Cyber Security Breaches Lead To Slowed Hiring For J.P. Morgan

J.P. blog update courtesy efinacialcareers’ “Morning Coffee”. profiled earlier in February the uptick in PE firms hiring younger bankers however, other Wall Street businesses are easing up on hiring bankers and looking for more cybersecurity employees after recent breaches.

Much of the hiring that takes place on Wall Street is, unfortunately, reactive. Junior bankers are replacing pricey seniors while sell-side firms are backfilling seats left vacant by staffers who are jumping to the buy-side. And then of course there is headline chasing, when banks load up on compliance, risk and cyber security pros after news of a big scandal breaks.

And that’s not to say it’s a PR move. When J.P. Morgan discovered a massive breach to its internal network last June, one that reportedly had ties to Russia, it pulled out all the stops to improve its defenses to mitigate against a repeat occurrence. Apparently grown frustrated with a lack of help from the U.S. government, the bank has reportedly been recruiting defense contractors and people with military backgrounds, according to Bloomberg.

J.P. Morgan has already grown headcount within its digital security staff to 1,000, more than double the size of Google’s security group, according to the report. The bank has even built a security services facility in the backyard of the National Security Agency, making it easier to recruit talented defense pros. From the sounds of it, J.P. Morgan has essentially built itself a mini defense agency.

Meanwhile, hiring continues to slow in the front office. Headcount at the 10 biggest investment banks on Wall Street fell for the fourth year in a row in 2014, down 4% to 51,600,according to a new report. Fixed income units took the brunt of the punishment, with banks cutting nearly 10% of front office FICC employees during the year.

Despite a revival in dealmaking, investment banking divisions cut their staff by 1% year-over-year. And that’s with revenue up 6% compared to 2013. With greater needs in the back and middle offices, banks are trying to do more with less when it comes to revenue generators.

For the original article, click here.


Cyber Gang Beats Global Banks Out of Billions-Phishing Catches Whales blog update courtesy of  David E. Sanger and Nicole Perlroth of the New York Times.

According to a just released investigation conducted by cyber security firm Kapersky Labs, a modern day gang of cybercriminals using seemingly simple email-based phishing techniques has beaten global banks, including the world’s biggest brokerdealers, out of at least $1billion during the past year alone.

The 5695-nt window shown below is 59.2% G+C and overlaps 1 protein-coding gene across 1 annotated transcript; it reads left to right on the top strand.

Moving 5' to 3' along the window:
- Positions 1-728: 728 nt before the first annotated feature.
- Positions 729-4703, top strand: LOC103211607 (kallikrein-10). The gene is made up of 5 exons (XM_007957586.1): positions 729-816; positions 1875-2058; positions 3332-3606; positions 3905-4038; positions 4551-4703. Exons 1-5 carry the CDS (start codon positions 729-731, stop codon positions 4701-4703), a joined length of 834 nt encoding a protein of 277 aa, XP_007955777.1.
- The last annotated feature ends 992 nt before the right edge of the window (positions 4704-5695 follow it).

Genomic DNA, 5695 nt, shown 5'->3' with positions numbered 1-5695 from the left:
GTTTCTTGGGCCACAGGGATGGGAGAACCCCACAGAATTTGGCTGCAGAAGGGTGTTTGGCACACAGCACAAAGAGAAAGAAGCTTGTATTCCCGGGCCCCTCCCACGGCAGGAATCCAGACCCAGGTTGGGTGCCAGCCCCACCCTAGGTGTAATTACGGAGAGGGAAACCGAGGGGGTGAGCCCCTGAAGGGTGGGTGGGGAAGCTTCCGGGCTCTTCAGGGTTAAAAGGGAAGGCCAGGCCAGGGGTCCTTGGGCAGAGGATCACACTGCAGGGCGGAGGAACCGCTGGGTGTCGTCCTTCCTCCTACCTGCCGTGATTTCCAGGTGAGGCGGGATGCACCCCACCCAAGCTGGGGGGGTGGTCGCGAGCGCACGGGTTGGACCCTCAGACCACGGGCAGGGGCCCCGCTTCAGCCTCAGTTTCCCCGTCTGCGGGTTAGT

When notorious 20th century gentleman bank robber Willie Sutton was asked by a news journalist (not Brian Williams!) why he robbed banks, the answer Sutton purportedly was: “Because that’s where the money is..” Though Sutton later disputed making that comment,  robbing banks in the 21st Century no longer requires wearing a ski mask and passing a teller a note that says : “This is a stick-up, give me all of your money.” Instead, according to the last series of bank heists, the weapon of choice starts with a phishing strategy that includes sending an email to a targeted bank employee that purportedly came from a sender known to the recipient, and includes an invisible piece of bait (commonly referred to as ‘malware’) embedded within the email message. That malware, which is chock full of computer code that enables access to critical systems ultimately lodges into the bank’s belly, enabling the ‘phisher’ to move tens of millions of dollars out of the bank and into the nets of phisher accounts in other banks.

In a report to be published on Monday, and provided in advance to The New York Times, Kaspersky Lab says that the scope of this attack on more than 100 banks and other financial institutions in 30 nations could make it one of the largest bank thefts ever — and one conducted without the usual signs of robbery.

The Moscow-based firm says that because of nondisclosure agreements with the banks that were hit, it cannot name them. Officials at the White House and the F.B.I. have been briefed on the findings, but say that it will take time to confirm them and assess the losses.

Kaspersky Lab says it has seen evidence of $300 million in theft through clients, and believes the total could be triple that. But that projection is impossible to verify because the thefts were limited to $10 million a transaction, though some banks were hit several times. In many cases the hauls were more modest, presumably to avoid setting off alarms.

The majority of the targets were in Russia, but many were in Japan, the United States and Europe.

No bank has come forward acknowledging the theft, a common problem that President Obama alluded to on Fridaywhen he attended the first White House summit meeting on cybersecurity and consumer protection at Stanford University. He urged passage of a law that would require public disclosure of any breach that compromised personal or financial information.